If the State Government strictly monitors the deposit taking activities of these firms, in accordance with Section 45 S of the RBI Act, their role may come down for want of funds. In such a scenario, the co-operative credit societies/banks can meet a portion of the credit requirements. Given the profile of customers and their credit requirements, the best suited arrangement to reduce the role of money lenders would be promotion of Self-Help Groups (SHGs) throughout the state. The State has made some progress in promoting SHGs, especially through the Kudumbashree, a State supported initiative for the formation of SHGs for women.

Section V

Major Observations and Some Suggestions

Money lenders work on the grey fringes of legality and illegality. Besides, some of the Informal Financial Institutions (IFIs) are having links with formal financial institutions. Hence, there are risks associated with their working which can pose challenges for financial stability and effectiveness of monetary policy. In this context, the paper analysed the working of money lenders in Kerala to draw insights for their regulation and control.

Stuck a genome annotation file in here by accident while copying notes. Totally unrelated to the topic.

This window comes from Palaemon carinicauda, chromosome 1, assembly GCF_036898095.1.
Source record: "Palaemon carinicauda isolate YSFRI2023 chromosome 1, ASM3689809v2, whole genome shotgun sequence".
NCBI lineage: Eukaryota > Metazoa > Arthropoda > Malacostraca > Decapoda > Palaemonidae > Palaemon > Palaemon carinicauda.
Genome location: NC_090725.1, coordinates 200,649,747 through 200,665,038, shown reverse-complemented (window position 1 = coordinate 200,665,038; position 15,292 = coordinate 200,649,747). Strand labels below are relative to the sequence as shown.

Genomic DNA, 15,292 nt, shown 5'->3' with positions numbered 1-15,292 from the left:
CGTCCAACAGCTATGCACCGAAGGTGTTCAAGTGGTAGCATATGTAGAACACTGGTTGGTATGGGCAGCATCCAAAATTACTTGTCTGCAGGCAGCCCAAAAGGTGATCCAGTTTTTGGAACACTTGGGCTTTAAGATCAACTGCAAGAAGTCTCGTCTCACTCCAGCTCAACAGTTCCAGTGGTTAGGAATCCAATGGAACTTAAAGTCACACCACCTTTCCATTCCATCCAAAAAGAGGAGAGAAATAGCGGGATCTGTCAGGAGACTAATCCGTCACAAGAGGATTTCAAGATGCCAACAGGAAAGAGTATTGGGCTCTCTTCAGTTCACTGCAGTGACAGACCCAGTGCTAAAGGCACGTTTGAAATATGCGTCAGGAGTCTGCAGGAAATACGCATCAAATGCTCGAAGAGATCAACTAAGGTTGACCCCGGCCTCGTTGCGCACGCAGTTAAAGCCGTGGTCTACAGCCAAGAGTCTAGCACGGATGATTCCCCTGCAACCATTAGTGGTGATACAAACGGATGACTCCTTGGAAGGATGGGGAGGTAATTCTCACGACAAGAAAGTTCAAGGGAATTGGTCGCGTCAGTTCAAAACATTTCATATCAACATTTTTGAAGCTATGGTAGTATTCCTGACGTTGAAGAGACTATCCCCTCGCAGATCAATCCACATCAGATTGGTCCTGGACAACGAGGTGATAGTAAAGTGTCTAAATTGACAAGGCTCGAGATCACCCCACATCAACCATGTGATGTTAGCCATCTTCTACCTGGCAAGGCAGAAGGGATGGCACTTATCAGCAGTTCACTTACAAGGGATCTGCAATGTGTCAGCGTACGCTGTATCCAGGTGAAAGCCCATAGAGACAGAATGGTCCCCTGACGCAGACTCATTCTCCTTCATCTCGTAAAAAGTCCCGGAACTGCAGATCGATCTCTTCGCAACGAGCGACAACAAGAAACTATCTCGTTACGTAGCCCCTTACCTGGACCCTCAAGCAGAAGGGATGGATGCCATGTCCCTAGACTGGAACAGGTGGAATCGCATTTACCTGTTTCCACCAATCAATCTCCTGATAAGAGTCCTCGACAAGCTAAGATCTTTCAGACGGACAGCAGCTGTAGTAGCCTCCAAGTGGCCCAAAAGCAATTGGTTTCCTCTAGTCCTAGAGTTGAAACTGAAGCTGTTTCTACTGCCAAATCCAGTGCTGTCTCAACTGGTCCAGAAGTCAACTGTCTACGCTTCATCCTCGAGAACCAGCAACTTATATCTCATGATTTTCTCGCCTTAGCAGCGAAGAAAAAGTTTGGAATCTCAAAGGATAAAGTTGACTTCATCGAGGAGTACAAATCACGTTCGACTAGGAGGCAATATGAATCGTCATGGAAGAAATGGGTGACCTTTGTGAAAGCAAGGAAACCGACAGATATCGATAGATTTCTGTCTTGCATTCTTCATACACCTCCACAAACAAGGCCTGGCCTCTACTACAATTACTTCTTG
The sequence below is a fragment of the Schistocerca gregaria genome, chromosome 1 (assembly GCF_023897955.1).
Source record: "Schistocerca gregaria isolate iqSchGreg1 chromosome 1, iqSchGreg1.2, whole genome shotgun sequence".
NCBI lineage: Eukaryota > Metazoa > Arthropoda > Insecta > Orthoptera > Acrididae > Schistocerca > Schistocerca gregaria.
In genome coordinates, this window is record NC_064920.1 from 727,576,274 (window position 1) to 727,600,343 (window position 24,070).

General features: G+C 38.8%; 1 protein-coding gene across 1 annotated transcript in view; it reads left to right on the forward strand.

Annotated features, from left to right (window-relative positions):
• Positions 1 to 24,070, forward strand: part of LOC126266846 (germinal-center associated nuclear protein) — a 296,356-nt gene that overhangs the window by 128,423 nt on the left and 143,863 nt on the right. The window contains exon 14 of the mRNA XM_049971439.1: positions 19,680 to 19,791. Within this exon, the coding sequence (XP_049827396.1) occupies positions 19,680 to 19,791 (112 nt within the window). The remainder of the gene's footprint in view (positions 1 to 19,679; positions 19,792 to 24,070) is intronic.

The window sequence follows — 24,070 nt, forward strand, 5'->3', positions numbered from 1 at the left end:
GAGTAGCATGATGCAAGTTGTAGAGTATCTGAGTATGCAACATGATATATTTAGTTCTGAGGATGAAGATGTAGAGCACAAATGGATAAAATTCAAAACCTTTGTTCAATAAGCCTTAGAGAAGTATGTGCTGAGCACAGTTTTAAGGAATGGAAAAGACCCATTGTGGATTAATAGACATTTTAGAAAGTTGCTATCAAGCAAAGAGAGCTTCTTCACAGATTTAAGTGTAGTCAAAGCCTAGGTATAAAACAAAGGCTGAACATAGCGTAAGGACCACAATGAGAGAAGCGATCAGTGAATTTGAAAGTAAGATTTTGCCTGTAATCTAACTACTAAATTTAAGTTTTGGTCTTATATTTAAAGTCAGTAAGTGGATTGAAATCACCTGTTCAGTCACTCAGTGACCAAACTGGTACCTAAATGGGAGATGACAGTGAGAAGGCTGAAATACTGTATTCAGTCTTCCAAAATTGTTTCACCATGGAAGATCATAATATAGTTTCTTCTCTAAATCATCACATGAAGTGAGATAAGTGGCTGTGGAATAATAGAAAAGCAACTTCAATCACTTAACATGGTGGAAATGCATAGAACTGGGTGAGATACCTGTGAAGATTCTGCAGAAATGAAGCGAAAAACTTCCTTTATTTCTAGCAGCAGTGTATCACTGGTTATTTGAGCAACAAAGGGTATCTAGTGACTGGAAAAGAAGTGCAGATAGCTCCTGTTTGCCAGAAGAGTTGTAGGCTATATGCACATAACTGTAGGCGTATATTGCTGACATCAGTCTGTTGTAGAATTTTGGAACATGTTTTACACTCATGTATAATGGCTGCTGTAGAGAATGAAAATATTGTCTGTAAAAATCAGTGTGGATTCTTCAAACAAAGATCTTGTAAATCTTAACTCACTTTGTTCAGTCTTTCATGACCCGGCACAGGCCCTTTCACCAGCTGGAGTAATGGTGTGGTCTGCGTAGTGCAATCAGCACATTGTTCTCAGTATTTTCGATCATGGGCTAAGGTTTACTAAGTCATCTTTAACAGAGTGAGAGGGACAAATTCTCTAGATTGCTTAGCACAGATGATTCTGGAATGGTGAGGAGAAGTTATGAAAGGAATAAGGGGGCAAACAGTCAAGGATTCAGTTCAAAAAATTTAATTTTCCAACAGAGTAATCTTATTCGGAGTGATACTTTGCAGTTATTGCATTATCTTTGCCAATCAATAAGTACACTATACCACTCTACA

The above analysis enables us to put forth a few major observations. The total number of registered money lenders in Kerala is estimated at around 5,700 and the number of unregistered firms is around 6,000, thus taking their total number to 12,000, which is quite high as compared to the number of branches of formal financial institutions. Some of the financiers are very big and widely spread out throughout the State. Money lenders have a share of around 18 per cent of total credit outstanding of all institutions. To evade the law, some of the registered money lenders are raising deposits in the name of their sister concerns engaged in real estate, housing, medical care, retail business, etc. Interest rates on loans vary from 24 per cent to 60 per cent. However, in case of unregistered firm, the interest rate can go up to 120 to even 180 per cent. Suitability, convenience, timeliness, adequacy, and informal nature are the factors which attracts customers to money lenders. There are many instances of failure of money lenders and absconding from the place of business. The failure rate is high in case of firms run by individuals and when they are providing loans for highly risky business operations in real estate, shares, etc. The activities of money lenders are flourishing on account of a) excessive consumerism of the people, b) borrowing for payment of dowry, construction of house, medical treatment, and c) neglect of credit requirements of petty traders and lower middle class by the formal financial institutions. The total liabilities of all money lenders in the State are estimated at Rs. 8,270 crore, of which outstanding deposits would be around Rs. 2,864 crore. The total loans and advances are estimated at Rs.6,057 crore.